Mike Isaac

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Not Just for Mobile Anymore: Flipboard Magazines Come to the Web

flipboardwebThe social magazine app Flipboard made a name for itself by being one of the first reading apps to take advantage of the iPad’s form factor upon its debut.

Three years later, it’s making its way to the Web.

Beginning Tuesday, Flipboard’s magazines — a product launched a few months ago that allows users to curate thematic collections of story content from various sources — can be shared across the Web. Stick a link to your magazine into a Web page, and visitors can read your magazine via their desktop browser, a major change from Flipboard’s mobile-only beginnings on iOS and Android.

Like its mobile versions, however, the company’s magazines still act like Flipboard. Content is paginated and “flippable,” keeping the action that made the apps so magazine-like to peruse. The HTML5-based pages load in the background, so that flipping through remains seamless.

That was important for the company, which has always purported to be a “social magazine.”

“This is what magazines do,” CEO Mike McCue told AllThingsD. “There’s a sense of narrative, of drama, that comes with paginated content.”

The move is all about growth. As with many tablet and mobile-based reading products, Flipboard’s peak traffic hours are during the morning, evening and weekends, McCue said. Think breakfast time, commuting or couch-reading — basically all the waking hours that aren’t spent in front of a desktop computer doing work.

“We want to capture that desktop audience in the middle of the day,” McCue said.

The company’s growth is already impressive. At last count, in late May, the company had more than 50 million users accessing the app from mobile devices. Two months later, that number is at 75 million, growing at a clip of 200,000 users added on a daily basis.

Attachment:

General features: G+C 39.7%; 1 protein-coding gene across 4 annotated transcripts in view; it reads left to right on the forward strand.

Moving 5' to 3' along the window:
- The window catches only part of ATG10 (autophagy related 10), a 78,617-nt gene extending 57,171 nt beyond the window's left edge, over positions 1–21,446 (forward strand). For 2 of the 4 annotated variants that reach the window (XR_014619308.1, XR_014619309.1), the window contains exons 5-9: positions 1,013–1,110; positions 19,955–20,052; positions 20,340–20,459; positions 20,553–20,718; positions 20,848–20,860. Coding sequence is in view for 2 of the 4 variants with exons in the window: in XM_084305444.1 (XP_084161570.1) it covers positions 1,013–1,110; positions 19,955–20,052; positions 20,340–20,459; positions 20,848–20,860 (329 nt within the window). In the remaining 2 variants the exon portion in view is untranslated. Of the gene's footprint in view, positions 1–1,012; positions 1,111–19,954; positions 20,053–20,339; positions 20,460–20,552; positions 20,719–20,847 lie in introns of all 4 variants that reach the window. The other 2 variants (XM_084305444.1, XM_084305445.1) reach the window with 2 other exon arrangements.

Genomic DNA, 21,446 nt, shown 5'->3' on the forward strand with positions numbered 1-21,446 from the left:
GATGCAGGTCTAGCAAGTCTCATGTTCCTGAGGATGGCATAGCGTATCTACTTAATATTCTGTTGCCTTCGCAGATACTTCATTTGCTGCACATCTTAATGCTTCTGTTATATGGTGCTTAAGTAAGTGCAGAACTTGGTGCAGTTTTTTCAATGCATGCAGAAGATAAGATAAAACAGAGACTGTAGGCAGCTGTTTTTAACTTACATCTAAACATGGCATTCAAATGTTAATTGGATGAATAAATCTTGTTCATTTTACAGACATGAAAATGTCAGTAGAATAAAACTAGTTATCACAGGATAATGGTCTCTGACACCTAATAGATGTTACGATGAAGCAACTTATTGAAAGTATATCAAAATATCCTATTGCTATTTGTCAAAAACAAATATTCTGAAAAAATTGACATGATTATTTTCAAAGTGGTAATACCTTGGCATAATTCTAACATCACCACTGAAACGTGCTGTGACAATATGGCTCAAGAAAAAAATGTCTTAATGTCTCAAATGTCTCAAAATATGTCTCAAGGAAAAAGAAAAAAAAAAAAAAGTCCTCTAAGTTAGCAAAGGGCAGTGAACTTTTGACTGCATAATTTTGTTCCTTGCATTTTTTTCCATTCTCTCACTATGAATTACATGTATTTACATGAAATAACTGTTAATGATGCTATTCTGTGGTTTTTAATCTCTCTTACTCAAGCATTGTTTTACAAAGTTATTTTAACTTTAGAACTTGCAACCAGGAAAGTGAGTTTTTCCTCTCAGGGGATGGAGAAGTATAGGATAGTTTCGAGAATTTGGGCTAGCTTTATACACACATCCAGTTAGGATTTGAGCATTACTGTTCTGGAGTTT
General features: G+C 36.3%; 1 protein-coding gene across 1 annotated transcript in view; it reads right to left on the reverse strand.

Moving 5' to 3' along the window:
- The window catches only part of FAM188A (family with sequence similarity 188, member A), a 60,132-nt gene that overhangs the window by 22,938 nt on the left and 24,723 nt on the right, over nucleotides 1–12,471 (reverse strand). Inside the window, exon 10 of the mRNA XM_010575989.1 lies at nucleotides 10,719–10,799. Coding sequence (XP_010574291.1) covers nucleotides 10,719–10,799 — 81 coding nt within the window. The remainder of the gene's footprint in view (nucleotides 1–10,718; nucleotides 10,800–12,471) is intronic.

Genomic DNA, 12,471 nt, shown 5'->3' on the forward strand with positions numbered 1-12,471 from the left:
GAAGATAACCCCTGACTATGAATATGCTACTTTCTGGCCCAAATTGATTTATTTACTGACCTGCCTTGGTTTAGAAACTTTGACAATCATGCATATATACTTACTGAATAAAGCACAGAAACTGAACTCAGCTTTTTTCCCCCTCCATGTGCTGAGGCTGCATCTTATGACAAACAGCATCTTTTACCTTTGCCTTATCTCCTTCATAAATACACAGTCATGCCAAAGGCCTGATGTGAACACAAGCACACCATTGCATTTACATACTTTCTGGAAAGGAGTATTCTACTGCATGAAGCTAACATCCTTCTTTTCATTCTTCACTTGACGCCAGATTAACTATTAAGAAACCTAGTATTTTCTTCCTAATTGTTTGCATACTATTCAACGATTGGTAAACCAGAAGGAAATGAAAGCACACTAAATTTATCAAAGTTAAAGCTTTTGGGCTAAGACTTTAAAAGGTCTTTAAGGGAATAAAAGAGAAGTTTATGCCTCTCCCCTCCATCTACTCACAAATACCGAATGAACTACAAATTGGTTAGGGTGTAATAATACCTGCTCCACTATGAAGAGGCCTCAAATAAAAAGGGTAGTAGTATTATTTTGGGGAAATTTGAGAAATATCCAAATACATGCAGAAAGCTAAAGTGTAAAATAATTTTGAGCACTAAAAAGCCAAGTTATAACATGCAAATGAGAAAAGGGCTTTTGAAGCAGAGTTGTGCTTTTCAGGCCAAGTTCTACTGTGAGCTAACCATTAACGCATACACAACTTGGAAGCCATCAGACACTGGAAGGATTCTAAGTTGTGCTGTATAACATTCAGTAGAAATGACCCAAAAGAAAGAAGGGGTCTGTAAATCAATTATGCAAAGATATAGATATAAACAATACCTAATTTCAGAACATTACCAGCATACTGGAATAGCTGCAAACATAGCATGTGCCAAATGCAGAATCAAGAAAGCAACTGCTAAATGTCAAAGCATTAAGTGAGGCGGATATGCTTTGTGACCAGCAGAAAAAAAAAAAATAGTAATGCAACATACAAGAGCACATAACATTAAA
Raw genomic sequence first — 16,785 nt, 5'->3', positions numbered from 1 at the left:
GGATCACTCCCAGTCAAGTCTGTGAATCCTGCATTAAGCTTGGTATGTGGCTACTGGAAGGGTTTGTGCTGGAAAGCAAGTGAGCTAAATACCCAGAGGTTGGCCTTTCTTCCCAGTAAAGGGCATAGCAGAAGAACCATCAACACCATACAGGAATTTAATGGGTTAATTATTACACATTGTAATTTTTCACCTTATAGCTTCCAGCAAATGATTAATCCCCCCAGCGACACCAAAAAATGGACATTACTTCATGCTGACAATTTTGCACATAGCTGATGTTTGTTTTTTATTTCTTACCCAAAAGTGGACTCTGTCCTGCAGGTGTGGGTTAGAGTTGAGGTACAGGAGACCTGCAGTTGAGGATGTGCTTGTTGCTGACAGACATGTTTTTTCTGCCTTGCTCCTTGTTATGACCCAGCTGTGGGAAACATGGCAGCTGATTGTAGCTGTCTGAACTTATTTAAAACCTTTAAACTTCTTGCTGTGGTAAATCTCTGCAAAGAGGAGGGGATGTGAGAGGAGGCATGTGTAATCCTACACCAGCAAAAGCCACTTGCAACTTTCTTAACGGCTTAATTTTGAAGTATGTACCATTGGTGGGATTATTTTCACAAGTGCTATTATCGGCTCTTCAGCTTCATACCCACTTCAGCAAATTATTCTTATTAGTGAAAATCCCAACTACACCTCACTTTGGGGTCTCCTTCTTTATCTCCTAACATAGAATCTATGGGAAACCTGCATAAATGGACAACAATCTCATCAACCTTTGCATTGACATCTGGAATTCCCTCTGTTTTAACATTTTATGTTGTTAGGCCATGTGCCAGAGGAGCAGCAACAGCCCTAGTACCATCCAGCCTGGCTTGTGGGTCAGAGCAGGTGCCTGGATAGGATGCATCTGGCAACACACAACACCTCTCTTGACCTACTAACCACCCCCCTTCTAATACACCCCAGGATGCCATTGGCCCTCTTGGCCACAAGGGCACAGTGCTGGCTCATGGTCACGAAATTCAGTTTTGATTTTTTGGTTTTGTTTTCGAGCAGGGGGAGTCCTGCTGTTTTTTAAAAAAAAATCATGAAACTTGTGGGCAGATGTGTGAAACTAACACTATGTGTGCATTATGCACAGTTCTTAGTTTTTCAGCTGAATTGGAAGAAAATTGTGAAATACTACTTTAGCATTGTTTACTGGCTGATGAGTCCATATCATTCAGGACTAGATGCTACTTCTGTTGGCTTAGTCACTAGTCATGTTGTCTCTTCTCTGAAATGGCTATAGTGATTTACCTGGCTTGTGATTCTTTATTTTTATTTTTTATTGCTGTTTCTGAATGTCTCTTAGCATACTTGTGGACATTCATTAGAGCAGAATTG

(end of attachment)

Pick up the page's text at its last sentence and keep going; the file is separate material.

Making at least part of the Flipboard experience available to Web users will obviously expand that number — especially as each shared magazine on the Web comes with a link out to the App Store and Google Play, potentially driving more downloads to the Flipboard app.

Flipboard CEO Mike McCue

Flipboard Flipboard CEO Mike McCue

Moreover, Flipboard’s custom ad units that fit inside its existing apps are still available via the Web browser. That means a larger “circulation” for the ads seen in the current round of curated magazines for some publishers, bolstering the rev-share ad agreements that publishers have in place with Flipboard.

As an aside: Flipboard’s ad terminology is particularly interesting, as McCue describes it. It essentially behaves like the old print model rather than like the Web display ads advertisers have grown used to today; McCue speaks in terms of “circulation” and “ad pages,” and ad inventory is limited — just like it is in traditional print publications.

McCue thinks that bringing this familiar ad model to publishers who have spent most of their media history buying ads in this way will ultimately help open up those ad budgets, where most of the dollars are still spent in traditional print, TV and billboard outlets.

For now, the full Flipboard experience isn’t available via the browser, just the magazines. That means you aren’t able to fully sign in with your social accounts to receive personalized content based on your Twitter, Facebook and other feeds, arguably one of the app’s most attractive features.

But the magazines are a start, and Flipboard plans to bring its full experience to the Web later on — flips and all.

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The problem with the Billionaire Savior phase of the newspaper collapse has always been that billionaires don’t tend to like the kind of authority-questioning journalism that upsets the status quo.

— Ryan Chittum, writing in the Columbia Journalism Review about the promise of Pierre Omidyar’s new media venture with Glenn Greenwald